I shared this with you because while I learned a great deal from reading through Kiyosaki’s books and attending these seminars, they ultimately led me to one ultimate truth: I am responsible for my success. Only I can make the choices to excel at something or remain in obscurity. I can pray as much as I want, and dream and scheme till the end of my days; but in the end, I’m responsible for where I take myself in life.

So what does all this have to do with the title of this article? I shared these two experiences because despite the fact that they ultimately turned out to be somewhat fraudulent, they did have a lot of great material. Common to them both was this concept of “You get what you pay for…” Within that context, both stressed that we should beware of “free advice.” Free costs nothing, and in many cases, it’s very appealing. But blindly heeding free advice is essentially putting your success into another person’s hands, and not taking the responsibility for it. Yeah, free is good, but that doesn’t mean it doesn’t come without a cost down the line.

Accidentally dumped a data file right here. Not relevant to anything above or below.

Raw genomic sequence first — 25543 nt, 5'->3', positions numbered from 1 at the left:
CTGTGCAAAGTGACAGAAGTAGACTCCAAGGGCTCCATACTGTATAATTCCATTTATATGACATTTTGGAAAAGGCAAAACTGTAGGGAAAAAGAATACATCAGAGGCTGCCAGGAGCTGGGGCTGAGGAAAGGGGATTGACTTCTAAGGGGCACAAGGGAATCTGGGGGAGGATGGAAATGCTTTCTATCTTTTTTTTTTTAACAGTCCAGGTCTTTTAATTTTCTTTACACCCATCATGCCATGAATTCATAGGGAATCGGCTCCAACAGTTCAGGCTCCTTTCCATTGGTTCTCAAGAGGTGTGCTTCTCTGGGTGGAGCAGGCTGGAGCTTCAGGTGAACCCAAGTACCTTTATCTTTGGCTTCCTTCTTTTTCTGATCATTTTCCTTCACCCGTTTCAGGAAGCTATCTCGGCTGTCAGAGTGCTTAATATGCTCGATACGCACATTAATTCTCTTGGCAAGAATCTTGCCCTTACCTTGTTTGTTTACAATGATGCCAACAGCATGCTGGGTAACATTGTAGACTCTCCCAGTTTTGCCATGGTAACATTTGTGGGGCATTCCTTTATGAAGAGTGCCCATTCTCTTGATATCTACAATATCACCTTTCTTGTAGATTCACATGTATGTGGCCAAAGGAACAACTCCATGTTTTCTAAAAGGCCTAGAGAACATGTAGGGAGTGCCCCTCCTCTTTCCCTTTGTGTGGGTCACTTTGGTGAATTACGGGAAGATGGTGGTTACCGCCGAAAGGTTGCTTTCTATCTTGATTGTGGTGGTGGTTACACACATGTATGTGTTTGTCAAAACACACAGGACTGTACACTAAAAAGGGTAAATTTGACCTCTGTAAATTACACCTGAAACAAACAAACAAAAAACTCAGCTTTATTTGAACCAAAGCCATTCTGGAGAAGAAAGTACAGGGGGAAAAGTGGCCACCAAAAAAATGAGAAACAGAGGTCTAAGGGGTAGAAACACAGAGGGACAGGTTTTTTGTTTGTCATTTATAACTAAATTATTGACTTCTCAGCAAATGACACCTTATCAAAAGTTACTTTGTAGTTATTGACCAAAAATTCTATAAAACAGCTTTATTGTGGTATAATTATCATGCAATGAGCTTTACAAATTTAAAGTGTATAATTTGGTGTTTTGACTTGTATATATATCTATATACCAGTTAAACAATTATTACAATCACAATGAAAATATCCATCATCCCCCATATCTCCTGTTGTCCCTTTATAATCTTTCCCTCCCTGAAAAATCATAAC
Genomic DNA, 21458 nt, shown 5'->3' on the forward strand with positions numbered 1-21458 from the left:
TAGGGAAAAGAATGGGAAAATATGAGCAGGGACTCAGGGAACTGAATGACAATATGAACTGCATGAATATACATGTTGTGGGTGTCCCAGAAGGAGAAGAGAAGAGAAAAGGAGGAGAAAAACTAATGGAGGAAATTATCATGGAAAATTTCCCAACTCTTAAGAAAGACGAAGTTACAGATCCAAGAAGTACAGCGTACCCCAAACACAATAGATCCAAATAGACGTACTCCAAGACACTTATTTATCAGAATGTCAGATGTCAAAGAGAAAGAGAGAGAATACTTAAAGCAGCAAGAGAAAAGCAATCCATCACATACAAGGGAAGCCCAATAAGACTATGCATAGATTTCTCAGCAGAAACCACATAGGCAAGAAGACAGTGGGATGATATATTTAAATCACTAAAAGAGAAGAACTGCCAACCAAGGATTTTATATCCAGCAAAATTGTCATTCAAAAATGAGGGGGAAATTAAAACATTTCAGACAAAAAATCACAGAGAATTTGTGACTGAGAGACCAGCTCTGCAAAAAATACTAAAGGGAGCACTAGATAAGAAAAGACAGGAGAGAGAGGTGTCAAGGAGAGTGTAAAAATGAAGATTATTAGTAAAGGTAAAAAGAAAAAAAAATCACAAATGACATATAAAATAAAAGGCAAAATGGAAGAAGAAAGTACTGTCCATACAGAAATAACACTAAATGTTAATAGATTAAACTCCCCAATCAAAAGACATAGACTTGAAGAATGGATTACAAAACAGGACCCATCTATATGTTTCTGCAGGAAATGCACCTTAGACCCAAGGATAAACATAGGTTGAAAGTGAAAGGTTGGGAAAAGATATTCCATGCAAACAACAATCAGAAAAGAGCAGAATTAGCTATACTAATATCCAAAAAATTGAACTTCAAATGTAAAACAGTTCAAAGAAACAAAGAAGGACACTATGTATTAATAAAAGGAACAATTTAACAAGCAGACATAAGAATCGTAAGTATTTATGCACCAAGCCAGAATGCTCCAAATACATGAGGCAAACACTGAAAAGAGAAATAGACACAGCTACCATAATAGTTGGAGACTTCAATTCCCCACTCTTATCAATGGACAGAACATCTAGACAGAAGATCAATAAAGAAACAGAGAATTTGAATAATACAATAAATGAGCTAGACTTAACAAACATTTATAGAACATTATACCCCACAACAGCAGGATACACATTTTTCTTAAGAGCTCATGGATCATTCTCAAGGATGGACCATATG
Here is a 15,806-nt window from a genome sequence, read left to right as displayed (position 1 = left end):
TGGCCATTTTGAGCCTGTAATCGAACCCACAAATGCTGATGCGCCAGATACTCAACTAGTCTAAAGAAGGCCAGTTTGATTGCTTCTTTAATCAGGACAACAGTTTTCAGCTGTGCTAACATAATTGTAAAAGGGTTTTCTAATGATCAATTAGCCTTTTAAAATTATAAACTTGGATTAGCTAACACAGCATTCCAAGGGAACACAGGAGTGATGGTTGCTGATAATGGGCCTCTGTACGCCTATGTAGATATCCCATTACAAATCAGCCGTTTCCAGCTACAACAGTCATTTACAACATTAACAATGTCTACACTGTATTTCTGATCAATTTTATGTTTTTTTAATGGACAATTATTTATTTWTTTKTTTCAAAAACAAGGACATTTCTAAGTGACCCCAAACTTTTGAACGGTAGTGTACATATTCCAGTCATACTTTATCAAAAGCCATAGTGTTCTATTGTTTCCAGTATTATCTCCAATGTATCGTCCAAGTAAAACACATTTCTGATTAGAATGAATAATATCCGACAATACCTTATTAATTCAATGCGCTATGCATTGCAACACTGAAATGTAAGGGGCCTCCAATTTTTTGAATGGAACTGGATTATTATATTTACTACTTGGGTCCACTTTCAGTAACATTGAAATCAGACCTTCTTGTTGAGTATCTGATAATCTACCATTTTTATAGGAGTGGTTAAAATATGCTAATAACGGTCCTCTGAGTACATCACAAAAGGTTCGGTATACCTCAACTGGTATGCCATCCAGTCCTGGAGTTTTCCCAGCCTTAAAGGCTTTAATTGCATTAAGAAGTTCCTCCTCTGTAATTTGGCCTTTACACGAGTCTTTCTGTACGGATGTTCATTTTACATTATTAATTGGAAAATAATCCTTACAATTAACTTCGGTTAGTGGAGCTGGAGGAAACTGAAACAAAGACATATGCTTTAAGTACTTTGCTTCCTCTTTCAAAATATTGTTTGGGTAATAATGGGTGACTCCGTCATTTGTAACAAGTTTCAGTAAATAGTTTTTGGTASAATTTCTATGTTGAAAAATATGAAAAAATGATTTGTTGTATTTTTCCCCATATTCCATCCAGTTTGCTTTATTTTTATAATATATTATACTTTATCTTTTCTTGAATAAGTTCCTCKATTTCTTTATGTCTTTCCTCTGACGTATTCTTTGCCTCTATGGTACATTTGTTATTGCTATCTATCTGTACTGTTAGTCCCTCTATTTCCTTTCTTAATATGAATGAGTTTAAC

This concept of free advice applies to buying gear. Like most gear sluts, I hang out in a few online forums to see what people are playing, and to engage in conversations. It’s great fun. But one thing I’ve noticed a lot in the forums is the plethora of free advice saying that things like “X cable is better because it has the lowest capacitance. You should get this.”

One thing I’ve learned in writing this blog for the past couple of years is to avoid giving advice. I’ll make suggestions for sure, and if asked, will say what I do to approach a particular problem. Usually, I’ll just tell people to try out a bunch of gear to see what they like because everyone’s idea of good tone varies from person to person, and tone being subjective pretty much behooves the buyer to “try before you buy.”